Wednesday, April 29, 2020

Part 2: "Great Books" Reflective Questions on "The pennycandystore beyond the El"


Reflective "Great Books" Questions

The pennycandystore beyond the El
is where I first
fell in love
with unreality

1. Since candy store is 2 words in dictionaries, why are the 3 words pennycandystore run together as the starting line in this poem?

2. Why is the elevated train called the “El” instead of the El Train or even the Elevated Train?

3. Why does the poem emphasize that the pennycandystore is “beyond” the El?

4. Why is the place a "pennycandystore" where the speaker “first fell in love”?
Who is the speaker of the poem?

5. Why does he fall in love with “unreality”?

Jellybeans glowed in the semi-gloom
of that september afternoon
A cat upon the counter moved along
the licorice sticks
and tootsie rolls
and Oh Boy Gum

6. Why is the pennycandystore in “semi-gloom” rather than brightly lighted?

7. Why are “jellybeans’ mentioned first and why do they “glow”?

8. Why do the poem’s events take place on a “september afternoon”?

9. Why is there a “cat upon the counter” moving “along” the candy rows?

10. Why does the narrator speak of “licorice sticks,” “tootsie rolls” and gum?

11. Why is the gum singled out to be “Oh Boy Gum”?

12. Is there any significance in the details that “Oh Boy Gum”
advertisements in the 1920’s had this unusual image of an elf whispering in the boy's ear?

Why does the ad state that "It's pure"?



Another key point to ruminate on is that the poem in its original poetry book form is a concrete one where the lines are staggered so that the poem looks like its lines are falling leaves!


Outside the leaves were falling as they died

13. At this point, why does the narrator switch focus to outside of the pennycandystore, saying that the "leaves were falling as they died"?
Remember, Ferlinghetti has already said that it is "september."

A wind had blown away the sun

15. And then the next line speaks in extreme hyperbole and fantasy--that "a wind had blown away the sun"?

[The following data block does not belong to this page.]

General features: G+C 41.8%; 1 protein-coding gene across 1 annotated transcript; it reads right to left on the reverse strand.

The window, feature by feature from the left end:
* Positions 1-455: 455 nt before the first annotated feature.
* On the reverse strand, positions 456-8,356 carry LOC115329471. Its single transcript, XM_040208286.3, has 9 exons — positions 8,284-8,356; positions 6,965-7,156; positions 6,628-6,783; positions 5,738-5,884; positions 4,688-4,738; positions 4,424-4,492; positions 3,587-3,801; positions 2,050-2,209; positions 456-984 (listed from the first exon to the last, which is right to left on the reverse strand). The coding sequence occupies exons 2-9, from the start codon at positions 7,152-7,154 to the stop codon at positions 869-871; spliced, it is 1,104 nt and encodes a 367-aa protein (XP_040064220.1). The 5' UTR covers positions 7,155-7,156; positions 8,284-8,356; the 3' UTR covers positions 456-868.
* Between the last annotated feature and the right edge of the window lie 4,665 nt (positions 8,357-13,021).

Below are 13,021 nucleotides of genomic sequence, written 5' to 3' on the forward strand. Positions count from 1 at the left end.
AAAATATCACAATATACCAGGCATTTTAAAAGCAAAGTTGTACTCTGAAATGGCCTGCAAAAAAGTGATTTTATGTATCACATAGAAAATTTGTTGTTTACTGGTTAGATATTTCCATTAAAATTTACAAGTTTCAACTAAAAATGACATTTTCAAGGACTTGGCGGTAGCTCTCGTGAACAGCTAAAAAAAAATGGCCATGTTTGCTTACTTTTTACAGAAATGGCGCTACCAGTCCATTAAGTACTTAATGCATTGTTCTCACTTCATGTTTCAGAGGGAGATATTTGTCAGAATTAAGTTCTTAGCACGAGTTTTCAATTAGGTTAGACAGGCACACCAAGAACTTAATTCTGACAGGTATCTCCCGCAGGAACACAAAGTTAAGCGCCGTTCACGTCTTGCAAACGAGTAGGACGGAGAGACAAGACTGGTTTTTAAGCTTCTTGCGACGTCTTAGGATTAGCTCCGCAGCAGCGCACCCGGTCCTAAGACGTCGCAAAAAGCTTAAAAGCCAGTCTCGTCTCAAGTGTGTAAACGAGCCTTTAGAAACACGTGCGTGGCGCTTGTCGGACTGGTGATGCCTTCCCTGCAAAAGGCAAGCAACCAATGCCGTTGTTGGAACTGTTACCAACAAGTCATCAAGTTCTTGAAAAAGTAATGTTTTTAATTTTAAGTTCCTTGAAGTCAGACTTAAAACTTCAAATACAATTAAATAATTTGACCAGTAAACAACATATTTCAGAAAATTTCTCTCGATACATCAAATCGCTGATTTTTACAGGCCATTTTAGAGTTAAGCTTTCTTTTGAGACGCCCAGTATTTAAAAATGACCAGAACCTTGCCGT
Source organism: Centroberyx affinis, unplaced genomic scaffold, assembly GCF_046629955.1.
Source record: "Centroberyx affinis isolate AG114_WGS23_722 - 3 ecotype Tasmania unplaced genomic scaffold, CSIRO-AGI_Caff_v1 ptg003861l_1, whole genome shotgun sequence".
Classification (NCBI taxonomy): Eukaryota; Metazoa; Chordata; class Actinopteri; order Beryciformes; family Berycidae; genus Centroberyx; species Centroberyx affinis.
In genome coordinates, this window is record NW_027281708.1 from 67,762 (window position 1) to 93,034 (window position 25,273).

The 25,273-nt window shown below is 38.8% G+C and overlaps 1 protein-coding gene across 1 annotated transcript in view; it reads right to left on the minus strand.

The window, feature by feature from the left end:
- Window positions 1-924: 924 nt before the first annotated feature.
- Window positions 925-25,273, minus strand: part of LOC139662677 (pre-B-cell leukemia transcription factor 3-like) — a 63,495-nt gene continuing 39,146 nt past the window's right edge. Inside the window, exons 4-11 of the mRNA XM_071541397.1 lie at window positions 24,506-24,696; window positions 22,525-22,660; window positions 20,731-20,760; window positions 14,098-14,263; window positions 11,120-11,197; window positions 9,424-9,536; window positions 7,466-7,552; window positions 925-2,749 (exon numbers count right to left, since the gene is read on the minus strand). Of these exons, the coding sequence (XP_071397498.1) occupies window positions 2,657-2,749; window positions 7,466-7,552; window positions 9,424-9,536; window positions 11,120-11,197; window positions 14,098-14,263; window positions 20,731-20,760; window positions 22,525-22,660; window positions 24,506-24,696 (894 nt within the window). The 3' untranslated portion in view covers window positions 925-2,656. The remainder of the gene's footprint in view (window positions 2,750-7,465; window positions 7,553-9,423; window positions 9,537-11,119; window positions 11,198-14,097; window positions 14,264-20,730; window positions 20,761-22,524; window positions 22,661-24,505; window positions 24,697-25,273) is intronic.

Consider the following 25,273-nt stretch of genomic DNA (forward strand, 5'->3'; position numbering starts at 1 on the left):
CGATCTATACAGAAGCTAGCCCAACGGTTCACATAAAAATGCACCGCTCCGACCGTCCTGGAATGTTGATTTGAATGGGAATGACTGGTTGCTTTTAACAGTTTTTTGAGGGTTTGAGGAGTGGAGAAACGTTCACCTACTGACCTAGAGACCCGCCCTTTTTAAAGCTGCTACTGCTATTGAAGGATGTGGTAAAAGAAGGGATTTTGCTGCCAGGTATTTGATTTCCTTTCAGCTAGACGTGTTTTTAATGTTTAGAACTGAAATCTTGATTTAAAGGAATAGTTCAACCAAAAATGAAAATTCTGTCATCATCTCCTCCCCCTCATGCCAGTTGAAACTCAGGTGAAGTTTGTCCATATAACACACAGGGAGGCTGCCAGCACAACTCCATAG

A girl ran in

16. Suddenly, after "a wind..." why does the focus shifts from objects back to a person, as it did in the 1st line, saying the speaker "fell in love with unreality"?

Her hair was rainy

17. Is this vivid metaphor describing the girl's hair literal or figurative-thematic OR both?

18. Before this, the speaker hadn't mentioned any rain or stormy weather, so why does he do so now?

Her breasts were breathless in the little room

19. This sexual image is shocking and unexpected! Before this sensuous image, one might expect that the girl is in elementary school since the boy is.
Why does this well-developed adolescent girl from outside enter now?

20. Why are her "breasts...breathless?
Of course on the plot level of the poem, it's because she was out of breath from running to get out of the bad storm and rain.
What emphatic meanings are in these 3 short lines?

21. Notice all of the near rhymes, alliteration, assonance, and other word play.
Here's an amazing graphic showing the sound structure of the poem from upinvermont
at https://poemshape.wordpress.com/tag/lawrence-ferlinghetti/








Outside the leaves were falling
and they cried
Too soon! Too soon!

22. Why are the "leaves...falling" "Outside" brought forth again?

23. Then another shocker--the narrator appears to use personification..."leaves were falling and they cried..." (like the rain?)

24. However, when one close-reads, the realization comes that the "they" aren't the "leaves" but the adolescent boy and girl!
Why are the leaves and the boy and girl associated with each other?

24. Of course, next is why do they cry, not only in the sense of weeping, but also as in shouting?

25. What is "too soon"?

26.


Please add other possible questions, comments, or reflections in the response box below.

In the Light,

Dan Wilcox

6 comments:

Poet Pushkar Bisht said...

Hi,

I am a poet. I am from India. I like your blog. I always take inspiration from others to learn.

It is said, “Everyone has something to teach us”.

I have a blog. Please visit mine and leave your comments.

https://pushkarsbisht.blogspot.com/

Regards,
Pushkar

Daniel Wilcox said...

Pushkar, Thanks for stopping by. When you get a chance, please read some of my own poems. You can see more of them at selahriver.com. I just visited your site and was reading some of your poems. I'll comment about one on your site:-)

Poet Pushkar Bisht said...

Thank you for visiting my blog. I love William Blake.

Poet Pushkar Bisht said...

I visited your website. I enjoyed reading your words. Your name reminds me of Ela Wilcox. She was an American poet. Have you read her works?

Poet Pushkar Bisht said...

Ella Wheeler Wilcox was an American author and poet. Her works include Poems of Passion and Solitude, which contains the lines "Laugh, and the world laughs with you; weep, and you weep alone." Her autobiography, The Worlds and I, was published in 1918, a year before her death.

Daniel Wilcox said...

Hi Pushkar, Yes, I am familiar with Ela's poems. In fact one of her poems is one of my favorites. Have you read

The Winds of Fate

One ship drives east and another drives west
With the self-same winds that blow;
'Tis the set of the sails
And not the gales
That tells them the way to go.

Like the winds of the sea are the winds of fate
As we voyage along through life;
'Tis the set of the soul
That decides its goal
And not the calm or the strife.

World Voices. by Ella Wheeler Wilcox
New York : Hearst's International Library Company, 1916.